Computational stylometry for source detection of ancient Greek texts


Seminar Données et Aléatoire Théorie & Applications

11/04/2024 - 14:00 Sophie Robert Salle 106

Recent advances in computational science and statistical learning have fundamentally changed many established fields, including those related to social sciences and the humanities. In this specific presentation, our focus will be on applying new statistical methods to gain a better understanding of ancient manuscript redactional processes. Our case study will revolve around the synoptic Gospels, three first-centuries biographies of Jesus written in koine Greek and among the most influential books within Western history. The explanation of their redactional process has eluded scholars for centuries, without to this day a universally accepted solution. By harnessing advancements in statistics, data analysis, and computational linguistics, we suggest to approach this as a statistical problem, to quantitatively assess the likelihood of different theories based on stylometric features.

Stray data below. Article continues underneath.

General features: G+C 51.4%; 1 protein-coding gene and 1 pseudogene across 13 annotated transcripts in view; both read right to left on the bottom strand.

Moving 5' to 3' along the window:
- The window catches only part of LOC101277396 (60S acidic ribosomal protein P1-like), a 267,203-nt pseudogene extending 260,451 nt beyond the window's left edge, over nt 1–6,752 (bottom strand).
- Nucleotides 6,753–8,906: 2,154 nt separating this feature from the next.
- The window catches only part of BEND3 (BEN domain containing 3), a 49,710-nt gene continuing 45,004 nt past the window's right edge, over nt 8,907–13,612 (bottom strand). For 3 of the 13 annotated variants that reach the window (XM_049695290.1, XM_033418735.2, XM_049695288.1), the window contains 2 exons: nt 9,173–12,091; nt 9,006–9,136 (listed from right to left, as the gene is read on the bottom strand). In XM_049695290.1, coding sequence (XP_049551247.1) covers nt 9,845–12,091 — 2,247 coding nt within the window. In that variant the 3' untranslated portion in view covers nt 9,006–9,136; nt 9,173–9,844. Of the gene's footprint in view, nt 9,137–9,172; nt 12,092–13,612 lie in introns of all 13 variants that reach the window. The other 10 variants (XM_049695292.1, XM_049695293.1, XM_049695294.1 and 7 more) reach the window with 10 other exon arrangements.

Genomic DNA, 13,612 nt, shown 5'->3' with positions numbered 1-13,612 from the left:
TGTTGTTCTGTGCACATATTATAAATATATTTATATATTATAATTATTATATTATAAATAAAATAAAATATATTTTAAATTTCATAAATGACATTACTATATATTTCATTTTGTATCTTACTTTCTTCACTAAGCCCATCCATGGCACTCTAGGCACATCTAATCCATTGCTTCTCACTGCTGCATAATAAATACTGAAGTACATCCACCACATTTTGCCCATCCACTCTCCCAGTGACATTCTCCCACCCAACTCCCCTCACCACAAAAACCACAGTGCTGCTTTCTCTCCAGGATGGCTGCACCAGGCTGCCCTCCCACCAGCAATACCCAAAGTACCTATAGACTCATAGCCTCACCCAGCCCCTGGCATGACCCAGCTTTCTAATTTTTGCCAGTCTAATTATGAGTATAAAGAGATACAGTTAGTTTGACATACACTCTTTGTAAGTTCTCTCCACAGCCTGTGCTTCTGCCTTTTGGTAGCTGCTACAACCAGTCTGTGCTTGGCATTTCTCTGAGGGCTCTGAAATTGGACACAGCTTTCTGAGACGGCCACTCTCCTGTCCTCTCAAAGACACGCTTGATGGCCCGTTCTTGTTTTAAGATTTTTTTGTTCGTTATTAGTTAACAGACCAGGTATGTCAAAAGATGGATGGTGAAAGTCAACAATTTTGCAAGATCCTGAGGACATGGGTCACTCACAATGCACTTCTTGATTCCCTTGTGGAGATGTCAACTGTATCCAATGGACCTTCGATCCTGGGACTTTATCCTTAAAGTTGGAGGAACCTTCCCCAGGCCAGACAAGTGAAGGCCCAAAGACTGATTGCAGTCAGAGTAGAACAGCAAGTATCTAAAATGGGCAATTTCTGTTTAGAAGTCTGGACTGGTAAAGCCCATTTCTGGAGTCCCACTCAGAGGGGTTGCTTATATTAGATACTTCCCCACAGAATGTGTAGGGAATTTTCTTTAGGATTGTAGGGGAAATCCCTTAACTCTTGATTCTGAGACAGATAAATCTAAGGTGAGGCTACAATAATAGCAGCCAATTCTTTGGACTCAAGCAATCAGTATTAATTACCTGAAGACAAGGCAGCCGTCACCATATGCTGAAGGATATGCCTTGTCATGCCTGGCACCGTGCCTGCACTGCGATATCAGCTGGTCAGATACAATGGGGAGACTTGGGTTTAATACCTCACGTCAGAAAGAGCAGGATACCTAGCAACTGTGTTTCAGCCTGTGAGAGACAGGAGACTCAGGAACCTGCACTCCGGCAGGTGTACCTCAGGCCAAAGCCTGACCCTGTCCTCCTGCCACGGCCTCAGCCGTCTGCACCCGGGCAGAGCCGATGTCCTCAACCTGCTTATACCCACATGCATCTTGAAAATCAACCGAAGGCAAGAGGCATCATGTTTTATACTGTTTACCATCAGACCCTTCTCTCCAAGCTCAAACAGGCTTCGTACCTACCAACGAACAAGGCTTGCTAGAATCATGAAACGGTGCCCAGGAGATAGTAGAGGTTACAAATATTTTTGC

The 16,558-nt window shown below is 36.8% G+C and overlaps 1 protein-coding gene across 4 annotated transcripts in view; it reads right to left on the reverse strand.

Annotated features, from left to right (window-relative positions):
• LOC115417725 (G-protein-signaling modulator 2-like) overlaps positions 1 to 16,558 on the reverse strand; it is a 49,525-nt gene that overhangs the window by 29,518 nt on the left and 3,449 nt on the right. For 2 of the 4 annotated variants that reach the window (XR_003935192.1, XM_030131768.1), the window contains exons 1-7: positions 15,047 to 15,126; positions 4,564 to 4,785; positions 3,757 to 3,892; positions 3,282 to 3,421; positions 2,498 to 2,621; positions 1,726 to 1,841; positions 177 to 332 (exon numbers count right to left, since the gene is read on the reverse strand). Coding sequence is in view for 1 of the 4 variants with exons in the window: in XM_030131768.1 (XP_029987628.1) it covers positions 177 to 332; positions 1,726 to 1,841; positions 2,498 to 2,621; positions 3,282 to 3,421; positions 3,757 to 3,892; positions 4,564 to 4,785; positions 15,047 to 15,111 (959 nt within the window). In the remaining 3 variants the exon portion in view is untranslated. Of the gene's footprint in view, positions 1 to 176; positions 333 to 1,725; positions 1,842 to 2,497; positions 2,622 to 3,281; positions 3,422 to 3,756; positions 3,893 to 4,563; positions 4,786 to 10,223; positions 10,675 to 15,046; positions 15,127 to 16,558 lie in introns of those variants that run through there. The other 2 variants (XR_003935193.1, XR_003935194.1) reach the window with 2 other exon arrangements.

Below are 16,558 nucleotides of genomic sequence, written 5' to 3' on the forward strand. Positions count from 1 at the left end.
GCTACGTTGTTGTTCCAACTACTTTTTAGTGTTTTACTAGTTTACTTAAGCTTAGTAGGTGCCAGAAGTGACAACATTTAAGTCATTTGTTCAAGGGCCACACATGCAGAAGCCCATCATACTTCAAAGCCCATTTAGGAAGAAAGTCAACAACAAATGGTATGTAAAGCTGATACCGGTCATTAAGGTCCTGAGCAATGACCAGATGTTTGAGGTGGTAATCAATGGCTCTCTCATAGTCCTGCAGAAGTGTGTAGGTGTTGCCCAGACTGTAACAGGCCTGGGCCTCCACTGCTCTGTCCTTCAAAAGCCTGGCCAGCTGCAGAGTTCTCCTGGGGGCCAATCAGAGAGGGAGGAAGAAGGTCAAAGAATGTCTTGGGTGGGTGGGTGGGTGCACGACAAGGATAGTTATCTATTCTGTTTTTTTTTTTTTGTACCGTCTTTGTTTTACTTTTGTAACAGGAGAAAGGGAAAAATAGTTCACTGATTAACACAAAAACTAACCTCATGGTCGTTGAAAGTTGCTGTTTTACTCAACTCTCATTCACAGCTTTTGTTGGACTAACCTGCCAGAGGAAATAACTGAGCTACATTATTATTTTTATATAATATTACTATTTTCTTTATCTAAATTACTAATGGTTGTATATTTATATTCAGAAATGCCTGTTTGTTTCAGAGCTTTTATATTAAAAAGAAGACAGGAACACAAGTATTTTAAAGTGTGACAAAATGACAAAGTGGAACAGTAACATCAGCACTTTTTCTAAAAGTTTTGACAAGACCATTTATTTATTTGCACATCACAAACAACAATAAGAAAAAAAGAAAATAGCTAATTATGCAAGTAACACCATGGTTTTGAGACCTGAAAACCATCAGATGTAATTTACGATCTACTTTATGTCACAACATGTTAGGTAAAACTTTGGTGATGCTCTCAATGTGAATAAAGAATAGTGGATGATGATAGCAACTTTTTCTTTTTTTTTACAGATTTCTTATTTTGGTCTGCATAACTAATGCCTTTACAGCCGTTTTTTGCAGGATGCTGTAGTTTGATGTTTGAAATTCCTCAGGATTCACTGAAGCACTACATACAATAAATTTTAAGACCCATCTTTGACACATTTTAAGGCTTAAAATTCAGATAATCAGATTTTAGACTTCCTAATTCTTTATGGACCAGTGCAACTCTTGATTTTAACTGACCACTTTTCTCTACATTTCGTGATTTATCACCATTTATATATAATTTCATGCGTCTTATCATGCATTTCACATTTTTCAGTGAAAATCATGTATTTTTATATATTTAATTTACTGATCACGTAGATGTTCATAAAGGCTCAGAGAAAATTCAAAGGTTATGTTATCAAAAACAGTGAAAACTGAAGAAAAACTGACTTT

In this presentation, we will show how we leveraged recent developments in statistical learning to evaluate the likelihood of two different scenarii proposed within New Testament scholarship. We rely on classifier two-sample tests (C2ST), a recently suggested method that examines the success rate of binary classifiers to determine whether two samples are drawn from the same distribution, to identify discrepancies within the analyzed text. The findings indicate significant stylistic differences, suggesting that the Gospel of Luke is likely composed of two different sources, thus providing substantial evidence in support of current research trends in the study of the synoptic Gospels, and specifically the two-source hypothesis.